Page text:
For former CentOS users, many are now wondering whether to adopt Rocky Linux or AlmaLinux instead. Learn why in today’s blog.
CentOS: The Beginning of the End
Community Enterprise Linux Operating System or CentOS for short, is open-source and uses Red Hat’s source code to create a final operating system that is very close to Red Hat Enterprise Linux (RHEL). As a result, CentOS has been extremely popular among both developers and users who require enterprise-level production quality server environments. However, after Red Hat acquired CentOS in 2014, and then IBM acquired Red Hat in 2019, many users were concerned that circumstances would change – and they have. CentOS Stream, an upstream development platform designed for CentOS, was announced in 2019; then in 2020 the end-of-life for CentOS Linux became known to the public.
Millions of experienced Linux users long preferred CentOS for their Linux server for years because it was stable, free, and enterprise-ready. In fact, CentOS has been the de facto default operating system for the majority of web hosting and server hosting service providers.
CentOS Stream is not a replacement option for CentOS Linux. CentOS Stream is designed to be an upstream development platform. It will act as a testing branch for RHEL where the updates get rolled out continuously, tested, and bug fixed for a stable release. This is not the production environment or enterprise-ready operating system for which CentOS Linux users relied upon, so this announcement caused a major storm within the Linux community.
Rocky Linux: A Heritage Linux OS
Greg Kurtzer, a CentOS co-founder, was one of the many CentOS Linux community members upset by Red Hat’s decision to discontinue CentOS. Greg decided to launch an alternative to fill the gap left by CentOS. He announced, “In response to this unexpected shift, I am proud to announce the launch of a new project, Rocky Linux, in honor of my late CentOS co-founder Rocky McGough“.
Rocky Linux is intended to be a direct replacement for RHEL. According to Greg, Rocky Linux will be a “100% bug-for-bug compatible” version of RHEL. All Rocky Linux releases will be an identical mimic of RHEL releases.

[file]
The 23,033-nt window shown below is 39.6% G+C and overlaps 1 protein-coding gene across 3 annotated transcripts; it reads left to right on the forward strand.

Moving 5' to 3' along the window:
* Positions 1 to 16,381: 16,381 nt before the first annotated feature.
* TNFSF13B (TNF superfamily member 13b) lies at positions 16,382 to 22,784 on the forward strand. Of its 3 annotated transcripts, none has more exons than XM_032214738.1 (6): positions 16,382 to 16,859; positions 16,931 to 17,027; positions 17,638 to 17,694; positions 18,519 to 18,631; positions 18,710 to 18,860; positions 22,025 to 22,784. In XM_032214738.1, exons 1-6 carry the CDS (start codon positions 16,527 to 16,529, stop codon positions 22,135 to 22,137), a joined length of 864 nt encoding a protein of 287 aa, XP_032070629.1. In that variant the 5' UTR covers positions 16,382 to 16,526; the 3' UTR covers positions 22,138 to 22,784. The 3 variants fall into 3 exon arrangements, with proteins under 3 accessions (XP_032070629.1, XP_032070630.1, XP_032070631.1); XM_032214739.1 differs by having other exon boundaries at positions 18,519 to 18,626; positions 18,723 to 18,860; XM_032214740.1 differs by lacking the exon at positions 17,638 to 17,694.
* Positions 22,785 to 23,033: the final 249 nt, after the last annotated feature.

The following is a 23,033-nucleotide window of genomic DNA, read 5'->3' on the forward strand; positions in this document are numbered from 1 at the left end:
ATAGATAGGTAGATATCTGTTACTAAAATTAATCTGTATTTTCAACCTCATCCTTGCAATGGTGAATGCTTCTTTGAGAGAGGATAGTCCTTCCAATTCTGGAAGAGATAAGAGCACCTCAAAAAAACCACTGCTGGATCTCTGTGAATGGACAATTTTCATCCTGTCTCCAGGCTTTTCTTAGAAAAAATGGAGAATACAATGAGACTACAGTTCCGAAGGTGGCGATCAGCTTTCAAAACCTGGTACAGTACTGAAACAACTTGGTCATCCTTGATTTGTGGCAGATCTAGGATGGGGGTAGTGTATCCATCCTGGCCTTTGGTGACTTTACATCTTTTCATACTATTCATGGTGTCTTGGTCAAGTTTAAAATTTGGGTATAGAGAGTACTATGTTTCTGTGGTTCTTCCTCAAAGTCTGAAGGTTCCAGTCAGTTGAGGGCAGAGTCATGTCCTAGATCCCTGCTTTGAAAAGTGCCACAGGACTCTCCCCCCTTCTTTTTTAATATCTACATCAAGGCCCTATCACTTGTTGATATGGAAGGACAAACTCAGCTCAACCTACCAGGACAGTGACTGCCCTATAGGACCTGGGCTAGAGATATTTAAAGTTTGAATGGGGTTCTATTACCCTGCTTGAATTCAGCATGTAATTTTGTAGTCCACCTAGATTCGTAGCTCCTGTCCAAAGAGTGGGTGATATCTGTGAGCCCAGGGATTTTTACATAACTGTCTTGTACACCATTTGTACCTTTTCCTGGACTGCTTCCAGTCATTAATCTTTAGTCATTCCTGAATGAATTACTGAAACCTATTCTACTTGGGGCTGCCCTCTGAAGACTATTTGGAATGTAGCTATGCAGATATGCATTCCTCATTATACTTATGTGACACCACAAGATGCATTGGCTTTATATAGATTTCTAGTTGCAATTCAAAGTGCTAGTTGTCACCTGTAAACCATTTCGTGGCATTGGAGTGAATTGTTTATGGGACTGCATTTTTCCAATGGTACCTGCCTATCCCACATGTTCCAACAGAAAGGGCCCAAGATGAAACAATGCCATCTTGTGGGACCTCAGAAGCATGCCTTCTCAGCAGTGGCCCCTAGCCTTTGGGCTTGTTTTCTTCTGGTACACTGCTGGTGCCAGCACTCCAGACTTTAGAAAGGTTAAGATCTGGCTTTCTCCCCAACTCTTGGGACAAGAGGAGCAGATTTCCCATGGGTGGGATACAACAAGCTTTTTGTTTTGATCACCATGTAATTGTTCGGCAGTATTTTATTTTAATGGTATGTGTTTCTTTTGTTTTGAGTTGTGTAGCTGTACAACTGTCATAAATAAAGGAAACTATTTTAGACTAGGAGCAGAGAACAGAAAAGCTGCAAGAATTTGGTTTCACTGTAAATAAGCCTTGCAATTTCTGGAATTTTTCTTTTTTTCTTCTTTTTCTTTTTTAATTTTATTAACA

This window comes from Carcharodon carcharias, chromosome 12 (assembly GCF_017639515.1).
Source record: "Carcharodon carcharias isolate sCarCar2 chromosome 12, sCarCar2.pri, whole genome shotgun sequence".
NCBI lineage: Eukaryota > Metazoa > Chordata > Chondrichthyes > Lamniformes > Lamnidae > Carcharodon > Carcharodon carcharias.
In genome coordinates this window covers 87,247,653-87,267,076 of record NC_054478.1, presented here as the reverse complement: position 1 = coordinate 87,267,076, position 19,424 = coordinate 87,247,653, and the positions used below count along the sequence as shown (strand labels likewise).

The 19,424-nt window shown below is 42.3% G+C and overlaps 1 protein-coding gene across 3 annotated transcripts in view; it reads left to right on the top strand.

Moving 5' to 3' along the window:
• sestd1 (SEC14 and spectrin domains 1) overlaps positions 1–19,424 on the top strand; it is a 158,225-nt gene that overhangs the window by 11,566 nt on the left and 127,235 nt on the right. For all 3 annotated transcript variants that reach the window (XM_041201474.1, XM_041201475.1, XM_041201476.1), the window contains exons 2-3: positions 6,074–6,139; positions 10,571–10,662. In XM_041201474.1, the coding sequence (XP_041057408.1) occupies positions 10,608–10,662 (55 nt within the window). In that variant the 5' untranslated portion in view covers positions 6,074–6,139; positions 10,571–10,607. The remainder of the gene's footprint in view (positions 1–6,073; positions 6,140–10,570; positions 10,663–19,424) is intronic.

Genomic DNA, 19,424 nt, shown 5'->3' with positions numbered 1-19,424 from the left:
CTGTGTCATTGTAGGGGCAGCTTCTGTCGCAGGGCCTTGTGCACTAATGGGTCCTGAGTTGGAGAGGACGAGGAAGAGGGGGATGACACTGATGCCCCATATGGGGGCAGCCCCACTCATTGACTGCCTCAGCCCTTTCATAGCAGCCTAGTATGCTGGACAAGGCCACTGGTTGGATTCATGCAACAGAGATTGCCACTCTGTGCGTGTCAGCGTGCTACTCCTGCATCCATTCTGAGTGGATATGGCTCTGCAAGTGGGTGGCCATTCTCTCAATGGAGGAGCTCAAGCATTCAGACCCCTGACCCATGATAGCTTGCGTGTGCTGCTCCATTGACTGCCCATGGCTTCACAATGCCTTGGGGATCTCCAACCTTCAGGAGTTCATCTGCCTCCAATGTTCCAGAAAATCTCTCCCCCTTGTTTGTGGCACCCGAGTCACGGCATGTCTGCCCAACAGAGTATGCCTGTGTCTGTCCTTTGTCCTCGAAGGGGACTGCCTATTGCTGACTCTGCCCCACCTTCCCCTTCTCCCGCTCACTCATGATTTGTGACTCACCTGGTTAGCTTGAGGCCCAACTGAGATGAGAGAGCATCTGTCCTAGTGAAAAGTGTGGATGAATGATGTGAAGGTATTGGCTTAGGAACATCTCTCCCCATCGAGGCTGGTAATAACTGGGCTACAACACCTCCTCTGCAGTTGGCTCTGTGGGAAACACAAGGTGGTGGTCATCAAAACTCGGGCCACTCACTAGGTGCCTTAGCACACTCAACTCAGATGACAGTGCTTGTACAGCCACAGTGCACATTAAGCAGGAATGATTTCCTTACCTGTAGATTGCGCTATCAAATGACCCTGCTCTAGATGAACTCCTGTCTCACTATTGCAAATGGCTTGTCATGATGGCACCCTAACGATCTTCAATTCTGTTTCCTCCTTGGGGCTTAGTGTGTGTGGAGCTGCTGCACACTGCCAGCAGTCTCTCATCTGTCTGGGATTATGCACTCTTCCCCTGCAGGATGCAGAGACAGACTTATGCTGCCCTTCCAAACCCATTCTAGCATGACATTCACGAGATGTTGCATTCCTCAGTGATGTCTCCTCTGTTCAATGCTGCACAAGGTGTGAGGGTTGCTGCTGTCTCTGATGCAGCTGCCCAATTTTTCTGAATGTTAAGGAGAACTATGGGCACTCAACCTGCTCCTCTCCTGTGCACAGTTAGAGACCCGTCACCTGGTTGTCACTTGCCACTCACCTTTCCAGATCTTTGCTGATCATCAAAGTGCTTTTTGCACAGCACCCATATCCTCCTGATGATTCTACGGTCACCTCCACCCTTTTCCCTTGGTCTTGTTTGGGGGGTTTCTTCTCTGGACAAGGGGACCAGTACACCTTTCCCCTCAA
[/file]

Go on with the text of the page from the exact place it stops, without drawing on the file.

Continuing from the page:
Rocky Linux is owned by the Rocky Enterprise Software Foundation, a Public Benefit Corporation founded and owned by Greg Kurtzer. A public benefit corporation is a for-profit corporation that is intended to produce public benefits and to operate in a responsible and sustainable manner.
Of course, with a Linux pioneer like Greg leading the charge in a product dedicated to Rocky McGough, RockyOS was welcomed among the Linux community and has been quite popular.
M5 Hosting offers Rocky Linux Dedicated Servers.
AlmaLinux: A true community-owned and operated OS
CloudLinux has created a free open-source Linux operating system called AlmaLinux OS. Like Rocky Linux, AlmaLinux OS is binary compatible with RHEL and will follow the same release schedule as RHEL stable releases.
While CloudLinux, which also maintains a commercial Linux product, initiated and sponsored the start, AlmaLinux is now owned by a 501(c)(6) non-profit organization. This means it will always be free, open source, and community-driven without commercial licensing or usage restrictions. For organizations who require an enterprise-quality CentOS stable operating system, but do not want to pay for an RHEL license, and want to ensure they will always have access to a free product, AlmaLinux OS is an ideal choice.
Also, with CloudLinux’s sponsorship, security patches may be available to AlmaLinux before they are even available to RHEL due to CloudLinux’s hardened security expertise.
M5 Hosting offers AlmaLinux Dedicated Servers.
Rocky or Alma?
On a technical level, Both Rocky and Alma offer the stable, production-ready, enterprise-quality, RHEL compatibility formerly offered by CentOS. Within the Linux community, most see the major difference between Rocky and Alma as their relationship to a commercial enterprise. While both Rocky and Alma have massive community support, ultimately Rocky is privately owned whereas Alma is owned by a not-for-profit. Either OS offers a quality alternative for former CentOS users.
Need help deciding on your dedicated server? Contact M5 Hosting.